One or two colleagues have already started reading. It's like every year ... it takes nerves, a certain confidence in one's own risk assessment and luck.
Now it's all about quality potential versus quantity security.
Picking will start in a few days.
If April was cold and dry, May finished cold and wet.
Here in Bégadan we had 130 mm of rainfall and in the evenings the fireplace warmed up regularly.
There was no disease pressure. The cool weather slowed down the development of the spores of downy mildew (Mildiou) -
once again it went well. Here and there we find the first infections of black rot, so we will be careful.
The growth of the shoots is very heterogeneous. Every metre of distance from the Gironde counts.
With the influence of the cool weather, there are astonishing differences in relation to the distance to the Gironde.
I found the first flowers in the vine on 25 May - close to the Gironde, of course.
In the meantime, flowering is going well everywhere. The now warm weather should be perfect for good flowering. However, the phenomenon could also occur
that the plots that have not been able to develop well vegetatively so far are now making up for it. The push into vegetative growth may well compete
with the flowering and weaken it. So wait and see...
At first it looked like a drier period, but nothing came of it. Oppressive heat alternated with thunderstorms and heavy rain. The rainfall added up to more than 100 mm.
Fortunately, flowering did not suffer, but there was enormous fungal pressure. Weed control without herbicides also becomes a real challenge in such situations.
The vegetative growth of the vine is enormously fast in such situations.
Now it has hit us after all.
During the early morning of 03 May, frost damage occurred at Château LASSUS
on a smaller plot in Dignac. Fortunately, the damage is very limited. How
badly this parcel is damaged by the frost will be seen over the next few
The first week
of May finally brings some rain. The spores of downy mildew will soon
complete their development at the current temperatures and increasing soil
moisture and endanger the vines. We have already made very good progress
with the foliage work on the sensitive plots, which takes some of the
infection pressure out.
Austrieb Wein - Merlot
The vine is budding. The continuing cool
temperatures have delayed budding somewhat. In contrast to regions south and
east of Bordeaux and many other wine regions in Europe, we are spared damage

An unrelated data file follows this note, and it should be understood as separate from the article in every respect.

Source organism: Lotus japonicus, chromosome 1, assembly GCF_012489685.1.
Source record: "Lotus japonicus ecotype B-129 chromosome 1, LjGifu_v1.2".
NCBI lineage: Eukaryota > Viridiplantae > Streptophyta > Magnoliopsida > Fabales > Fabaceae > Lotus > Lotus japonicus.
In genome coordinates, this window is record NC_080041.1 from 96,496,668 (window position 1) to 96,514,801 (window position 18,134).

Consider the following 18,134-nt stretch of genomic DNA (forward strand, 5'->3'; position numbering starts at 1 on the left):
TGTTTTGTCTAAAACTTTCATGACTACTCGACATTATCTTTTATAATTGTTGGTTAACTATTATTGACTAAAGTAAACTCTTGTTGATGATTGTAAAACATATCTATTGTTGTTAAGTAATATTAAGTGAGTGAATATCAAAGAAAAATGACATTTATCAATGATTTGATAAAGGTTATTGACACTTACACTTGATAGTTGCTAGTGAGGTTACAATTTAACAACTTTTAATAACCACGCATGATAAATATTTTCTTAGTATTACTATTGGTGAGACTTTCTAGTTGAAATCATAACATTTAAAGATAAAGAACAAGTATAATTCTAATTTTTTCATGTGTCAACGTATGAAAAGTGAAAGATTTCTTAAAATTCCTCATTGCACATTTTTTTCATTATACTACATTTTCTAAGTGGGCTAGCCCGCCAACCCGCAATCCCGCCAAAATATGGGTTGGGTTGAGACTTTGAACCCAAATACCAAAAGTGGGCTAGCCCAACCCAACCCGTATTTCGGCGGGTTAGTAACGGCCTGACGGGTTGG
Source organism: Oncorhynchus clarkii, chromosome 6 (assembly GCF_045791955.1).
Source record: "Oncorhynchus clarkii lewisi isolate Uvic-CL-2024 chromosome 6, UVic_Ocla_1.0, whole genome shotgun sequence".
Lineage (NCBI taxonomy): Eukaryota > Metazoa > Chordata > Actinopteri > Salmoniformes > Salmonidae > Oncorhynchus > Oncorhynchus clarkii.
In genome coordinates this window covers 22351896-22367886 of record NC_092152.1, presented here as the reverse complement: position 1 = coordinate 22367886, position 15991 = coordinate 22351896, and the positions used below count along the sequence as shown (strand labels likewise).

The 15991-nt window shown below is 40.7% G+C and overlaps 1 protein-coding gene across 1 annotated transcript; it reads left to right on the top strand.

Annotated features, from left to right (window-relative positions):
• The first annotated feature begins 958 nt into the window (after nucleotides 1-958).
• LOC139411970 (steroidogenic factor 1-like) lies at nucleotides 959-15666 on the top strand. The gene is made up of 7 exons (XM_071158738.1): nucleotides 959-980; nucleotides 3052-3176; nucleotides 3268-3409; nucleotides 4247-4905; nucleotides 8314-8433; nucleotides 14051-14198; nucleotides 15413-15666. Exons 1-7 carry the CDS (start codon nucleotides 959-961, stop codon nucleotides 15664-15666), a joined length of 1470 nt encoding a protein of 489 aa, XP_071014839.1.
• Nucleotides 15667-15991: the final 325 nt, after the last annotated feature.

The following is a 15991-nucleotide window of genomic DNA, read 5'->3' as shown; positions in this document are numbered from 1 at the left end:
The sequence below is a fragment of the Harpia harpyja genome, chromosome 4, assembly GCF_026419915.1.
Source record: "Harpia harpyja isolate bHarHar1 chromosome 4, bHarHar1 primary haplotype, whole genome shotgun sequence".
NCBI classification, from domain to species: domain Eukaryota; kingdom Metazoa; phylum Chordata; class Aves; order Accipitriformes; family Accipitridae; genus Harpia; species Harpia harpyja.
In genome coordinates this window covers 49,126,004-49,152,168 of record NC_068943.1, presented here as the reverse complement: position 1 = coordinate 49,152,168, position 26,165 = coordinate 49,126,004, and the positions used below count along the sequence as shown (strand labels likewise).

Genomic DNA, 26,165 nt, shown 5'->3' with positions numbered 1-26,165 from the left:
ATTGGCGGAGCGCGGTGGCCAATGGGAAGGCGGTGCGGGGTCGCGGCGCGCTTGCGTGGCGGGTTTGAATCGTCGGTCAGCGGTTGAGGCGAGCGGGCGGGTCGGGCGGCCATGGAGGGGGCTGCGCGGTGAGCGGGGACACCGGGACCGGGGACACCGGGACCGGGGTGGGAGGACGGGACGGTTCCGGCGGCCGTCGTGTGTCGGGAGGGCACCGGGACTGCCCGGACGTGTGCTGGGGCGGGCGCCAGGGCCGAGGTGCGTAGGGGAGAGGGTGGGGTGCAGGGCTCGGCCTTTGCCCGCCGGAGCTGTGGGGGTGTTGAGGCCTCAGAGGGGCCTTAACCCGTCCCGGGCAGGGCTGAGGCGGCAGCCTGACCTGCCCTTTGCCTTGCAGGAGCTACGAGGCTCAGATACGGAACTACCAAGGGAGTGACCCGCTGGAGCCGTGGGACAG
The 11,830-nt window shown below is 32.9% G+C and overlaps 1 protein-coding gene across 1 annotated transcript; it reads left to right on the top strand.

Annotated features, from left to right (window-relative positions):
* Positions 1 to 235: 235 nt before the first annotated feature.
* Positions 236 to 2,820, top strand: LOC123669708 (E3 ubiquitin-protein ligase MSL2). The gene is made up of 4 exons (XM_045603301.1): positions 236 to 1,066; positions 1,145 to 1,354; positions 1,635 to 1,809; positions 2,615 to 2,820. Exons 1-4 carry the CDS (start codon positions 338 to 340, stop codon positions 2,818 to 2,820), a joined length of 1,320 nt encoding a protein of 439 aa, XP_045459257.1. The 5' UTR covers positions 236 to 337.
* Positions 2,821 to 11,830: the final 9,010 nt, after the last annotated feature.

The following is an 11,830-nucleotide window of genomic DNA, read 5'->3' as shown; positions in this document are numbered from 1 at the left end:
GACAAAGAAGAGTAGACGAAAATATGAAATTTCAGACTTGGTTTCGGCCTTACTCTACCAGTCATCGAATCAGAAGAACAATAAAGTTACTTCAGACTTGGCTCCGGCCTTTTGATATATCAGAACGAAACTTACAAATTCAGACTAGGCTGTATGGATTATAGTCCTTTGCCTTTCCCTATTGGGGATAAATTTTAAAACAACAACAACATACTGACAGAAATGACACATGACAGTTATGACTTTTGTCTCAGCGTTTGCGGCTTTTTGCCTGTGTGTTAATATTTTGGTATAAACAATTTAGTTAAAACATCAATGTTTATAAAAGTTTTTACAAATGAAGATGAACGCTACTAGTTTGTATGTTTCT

from late frosts at the beginning of April. This is due to the proximity to
the Gironde (0-2 km) as well as the Atlantic (20 km). Despite the strong
temperature fluctuations, budbreak is homorous and promising.
Due to the mild winter and the 'tolerable' plant protection measures of the
last few years, the slugs have developed into a real plague. The damage
these little animals can cause is enormous. If the freshly opened bud is
eaten, the plants for the first leaves and flowers are damaged. The budding
is crippled and there are hardly any/no grapes. The vine overcomes this and
can later build up foliage - there are hardly any grapes.
The dryness simplifies the weeding measures enormously. The vegetation is
not very strong and hardly competes with the vines. In addition, tillage
under the vines is very effective. Once the vegetation has been worked out,
it no longer grows in this drought and quickly dries up.
The same applies to plant protection
measures. There is hardly any fungal pressure. The spores of downy mildew
are slowed down in their ripening process in the soil during this drought
and are not infectious. At most, powdery mildew can attack the young shoots
of the vines. The sensitive plots only had to be treated once with sulphur.
Otherwise, plant protection measures were not an issue.
SpringA very wet and
mild winter is followed by a very dry and rather cool spring. The soils in our vineyards
became dry in the course of March. As a result, they warm up more quickly during the day
and promote early budbreak, despite critical night temperatures. The risk of damage from
late frosts is very high in such situations.
The vegetation starts at the beginning of March. The ash trees and the first
spring flowers are in bloom. The first orchids in our vineyards bloom just
in time for the beginning of spring around 20 March. The wine is now also in
the starting blocks. This is evident from the red colouring of the buds. As
it has remained dry, the soil warms up more quickly, but can also store less
heat overnight. Therefore, the danger of late frosts in the early morning
hours increases. We prune the endangered sites as late as possible, which
delays budbreak here by up to 10 days.